Senator, I support the passage of S1805, but only without any further anti-gun amendments. Senator McCain's gun show bill is unacceptable. So are any amendments renewing the Assault Weapons Ban. I urge you to vote against those amendments specifically, and to vote against any other anti-gun amendments, including either version of the armor-piercing ammunition amendment. Most important, Senator, if the Assault Weapons Ban or the Gun Show Ban are passed as amendments to this bill, I insist that you vote to kill the entire bill. I support a clean bill only; no compromises for additional gun control.
That message may change as amendments are voted on. In particular, the moment I hear that the gun show bill or the assault weapons ban have been amended into this bill, I'll send out something saying explicitly that it's time to kill the bill. Here's the scorecard at the moment:
Currently in the Bill
- Senator Boxer's Trigger Lock amendment...
- ... with Kohl's amendment to make it more palatable.
Currently awaiting a vote
- "Gun Show" ban
- "Assault Weapons" ban renewal
- National Concealed-Carry for Law Enforcement
- Senator Kennedy's Armor-piercing ammunition ban, which would ban all common centerfire rifle rounds, including the .30-30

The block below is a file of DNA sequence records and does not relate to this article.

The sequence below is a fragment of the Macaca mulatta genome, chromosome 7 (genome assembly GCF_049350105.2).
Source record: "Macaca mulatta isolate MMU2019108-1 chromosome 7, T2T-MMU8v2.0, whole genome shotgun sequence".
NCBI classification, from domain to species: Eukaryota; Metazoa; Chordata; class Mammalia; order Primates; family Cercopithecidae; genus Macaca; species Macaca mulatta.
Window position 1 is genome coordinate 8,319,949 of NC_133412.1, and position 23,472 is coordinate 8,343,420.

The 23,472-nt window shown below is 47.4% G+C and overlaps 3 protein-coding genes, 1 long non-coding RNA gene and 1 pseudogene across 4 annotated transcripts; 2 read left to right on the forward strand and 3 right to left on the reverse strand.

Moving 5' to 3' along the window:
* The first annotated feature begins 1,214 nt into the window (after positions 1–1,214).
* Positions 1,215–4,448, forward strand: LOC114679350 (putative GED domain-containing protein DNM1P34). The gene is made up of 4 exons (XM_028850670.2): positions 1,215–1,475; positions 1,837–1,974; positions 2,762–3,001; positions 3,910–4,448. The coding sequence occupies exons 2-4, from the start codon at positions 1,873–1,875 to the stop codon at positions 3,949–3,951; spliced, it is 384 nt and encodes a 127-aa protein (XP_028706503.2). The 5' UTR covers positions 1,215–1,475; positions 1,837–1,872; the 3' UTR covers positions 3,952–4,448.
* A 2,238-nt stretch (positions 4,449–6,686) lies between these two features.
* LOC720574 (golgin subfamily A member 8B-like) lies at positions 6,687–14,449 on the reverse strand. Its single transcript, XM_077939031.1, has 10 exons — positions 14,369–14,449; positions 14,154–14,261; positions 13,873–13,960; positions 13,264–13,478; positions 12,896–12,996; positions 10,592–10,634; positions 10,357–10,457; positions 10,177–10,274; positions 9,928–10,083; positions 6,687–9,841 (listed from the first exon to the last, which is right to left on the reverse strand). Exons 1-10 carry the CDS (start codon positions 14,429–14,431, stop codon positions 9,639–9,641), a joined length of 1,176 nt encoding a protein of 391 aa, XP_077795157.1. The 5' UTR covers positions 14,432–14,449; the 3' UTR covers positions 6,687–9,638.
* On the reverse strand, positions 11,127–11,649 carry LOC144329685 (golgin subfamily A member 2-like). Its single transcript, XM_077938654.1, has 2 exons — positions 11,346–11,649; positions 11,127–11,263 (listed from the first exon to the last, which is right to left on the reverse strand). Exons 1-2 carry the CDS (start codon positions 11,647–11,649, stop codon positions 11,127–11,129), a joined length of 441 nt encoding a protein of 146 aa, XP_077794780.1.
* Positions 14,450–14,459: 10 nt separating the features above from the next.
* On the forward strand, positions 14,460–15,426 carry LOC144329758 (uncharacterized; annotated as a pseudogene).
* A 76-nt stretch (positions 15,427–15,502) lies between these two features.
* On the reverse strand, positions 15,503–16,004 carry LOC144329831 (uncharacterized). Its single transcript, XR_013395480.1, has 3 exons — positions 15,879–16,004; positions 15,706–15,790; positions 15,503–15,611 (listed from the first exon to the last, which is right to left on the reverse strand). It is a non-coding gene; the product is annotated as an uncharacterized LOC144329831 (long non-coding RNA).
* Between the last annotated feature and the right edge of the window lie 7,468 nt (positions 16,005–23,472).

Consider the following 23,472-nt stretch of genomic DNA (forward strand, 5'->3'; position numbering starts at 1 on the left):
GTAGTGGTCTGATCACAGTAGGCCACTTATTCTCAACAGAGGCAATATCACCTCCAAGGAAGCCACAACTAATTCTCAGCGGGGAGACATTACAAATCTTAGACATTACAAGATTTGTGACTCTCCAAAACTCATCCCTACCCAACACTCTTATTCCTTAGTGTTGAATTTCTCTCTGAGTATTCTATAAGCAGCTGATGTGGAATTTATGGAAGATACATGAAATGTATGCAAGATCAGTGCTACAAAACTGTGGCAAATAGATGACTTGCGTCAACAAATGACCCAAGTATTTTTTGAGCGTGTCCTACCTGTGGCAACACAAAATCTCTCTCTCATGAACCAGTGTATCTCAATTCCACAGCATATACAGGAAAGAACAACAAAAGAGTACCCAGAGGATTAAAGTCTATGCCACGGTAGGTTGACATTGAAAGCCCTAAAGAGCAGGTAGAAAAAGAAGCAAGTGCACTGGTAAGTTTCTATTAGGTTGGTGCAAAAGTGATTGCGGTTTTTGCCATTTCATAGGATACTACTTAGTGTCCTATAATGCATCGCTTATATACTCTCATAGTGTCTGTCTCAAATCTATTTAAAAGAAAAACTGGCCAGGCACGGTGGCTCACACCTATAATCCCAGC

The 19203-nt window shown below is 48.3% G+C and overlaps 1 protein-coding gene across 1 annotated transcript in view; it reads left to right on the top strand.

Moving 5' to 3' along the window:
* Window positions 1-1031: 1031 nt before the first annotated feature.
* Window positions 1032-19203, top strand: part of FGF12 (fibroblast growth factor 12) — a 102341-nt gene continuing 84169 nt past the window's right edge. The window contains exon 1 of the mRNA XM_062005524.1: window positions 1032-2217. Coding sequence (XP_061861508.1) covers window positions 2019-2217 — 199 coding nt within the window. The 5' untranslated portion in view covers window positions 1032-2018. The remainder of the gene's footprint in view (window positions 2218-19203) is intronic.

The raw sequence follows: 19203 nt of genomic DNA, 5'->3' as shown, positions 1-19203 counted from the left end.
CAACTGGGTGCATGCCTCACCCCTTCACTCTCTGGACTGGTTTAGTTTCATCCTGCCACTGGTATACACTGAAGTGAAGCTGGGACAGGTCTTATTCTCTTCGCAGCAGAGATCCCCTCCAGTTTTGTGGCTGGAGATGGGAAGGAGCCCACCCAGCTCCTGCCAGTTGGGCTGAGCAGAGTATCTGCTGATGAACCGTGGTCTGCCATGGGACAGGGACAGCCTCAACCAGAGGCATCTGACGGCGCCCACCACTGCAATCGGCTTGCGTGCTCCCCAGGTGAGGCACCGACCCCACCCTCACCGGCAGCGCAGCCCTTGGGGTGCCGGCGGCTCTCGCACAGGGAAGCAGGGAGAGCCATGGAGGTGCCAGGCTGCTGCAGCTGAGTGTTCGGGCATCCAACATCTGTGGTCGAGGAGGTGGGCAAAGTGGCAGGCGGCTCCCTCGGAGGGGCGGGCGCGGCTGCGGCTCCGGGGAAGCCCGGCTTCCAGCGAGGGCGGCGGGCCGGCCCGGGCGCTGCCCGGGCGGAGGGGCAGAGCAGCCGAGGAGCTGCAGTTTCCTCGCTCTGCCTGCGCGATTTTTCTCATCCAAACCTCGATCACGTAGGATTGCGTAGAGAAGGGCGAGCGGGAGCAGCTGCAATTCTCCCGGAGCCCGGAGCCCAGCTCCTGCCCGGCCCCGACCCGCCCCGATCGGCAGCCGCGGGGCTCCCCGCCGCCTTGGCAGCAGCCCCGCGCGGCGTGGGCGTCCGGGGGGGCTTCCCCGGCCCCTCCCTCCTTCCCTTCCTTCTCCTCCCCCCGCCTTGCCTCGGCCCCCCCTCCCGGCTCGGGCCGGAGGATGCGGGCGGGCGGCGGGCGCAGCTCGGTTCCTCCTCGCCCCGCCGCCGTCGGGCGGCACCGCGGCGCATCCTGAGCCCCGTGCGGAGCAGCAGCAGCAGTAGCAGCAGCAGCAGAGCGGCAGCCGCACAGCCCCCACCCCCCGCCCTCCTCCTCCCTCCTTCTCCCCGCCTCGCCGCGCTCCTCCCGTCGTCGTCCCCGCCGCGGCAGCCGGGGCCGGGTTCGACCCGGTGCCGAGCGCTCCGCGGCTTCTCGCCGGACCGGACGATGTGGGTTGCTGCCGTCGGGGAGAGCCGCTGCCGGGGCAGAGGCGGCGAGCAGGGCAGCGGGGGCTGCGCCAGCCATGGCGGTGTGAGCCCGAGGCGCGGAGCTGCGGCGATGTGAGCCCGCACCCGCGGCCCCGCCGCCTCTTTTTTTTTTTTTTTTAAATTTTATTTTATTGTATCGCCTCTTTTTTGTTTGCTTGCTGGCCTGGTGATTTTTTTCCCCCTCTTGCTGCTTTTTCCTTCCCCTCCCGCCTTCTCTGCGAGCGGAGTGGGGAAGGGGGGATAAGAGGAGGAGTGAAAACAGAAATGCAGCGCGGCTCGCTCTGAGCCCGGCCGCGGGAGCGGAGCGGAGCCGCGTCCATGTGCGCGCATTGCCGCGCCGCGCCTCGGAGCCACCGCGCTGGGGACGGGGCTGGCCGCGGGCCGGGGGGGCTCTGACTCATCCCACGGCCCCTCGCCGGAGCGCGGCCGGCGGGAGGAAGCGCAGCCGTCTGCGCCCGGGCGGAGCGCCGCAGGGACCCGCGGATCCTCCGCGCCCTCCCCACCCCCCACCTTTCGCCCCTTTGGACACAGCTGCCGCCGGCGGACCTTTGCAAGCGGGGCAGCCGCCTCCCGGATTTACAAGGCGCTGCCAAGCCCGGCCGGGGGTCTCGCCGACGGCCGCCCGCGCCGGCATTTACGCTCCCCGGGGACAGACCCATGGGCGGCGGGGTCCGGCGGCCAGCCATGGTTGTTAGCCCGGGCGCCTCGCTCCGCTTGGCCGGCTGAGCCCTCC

- Senator Craig's "armor-piercing ammo" amendment, which restates current law and increases penalties for killing a police officer
- Orrin Hatch's bill to end the DC gun ban
Stuff we've stopped
- A "law enforcement exemption" that would allow suits by law enforcement victims
- A special exemption for the DC sniper case
Just to get a quick summary out: the gun show ban is bad, and if it passes, we kill the bill; the assault weapons ban is bad, and if it passes, we kill the bill; the LEO concealed-carry bill is OK; Kennedy's ammunition ban is bad, and probably worth killing the bill; Craig's amendment isn't great, but is acceptable if it keeps Kennedy's amendment out of the bill; and if we can kill the DC gun ban with this bill, that's a good thing. For more details, see the analysis from Angel Shamaya of KeepAndBearArms.com.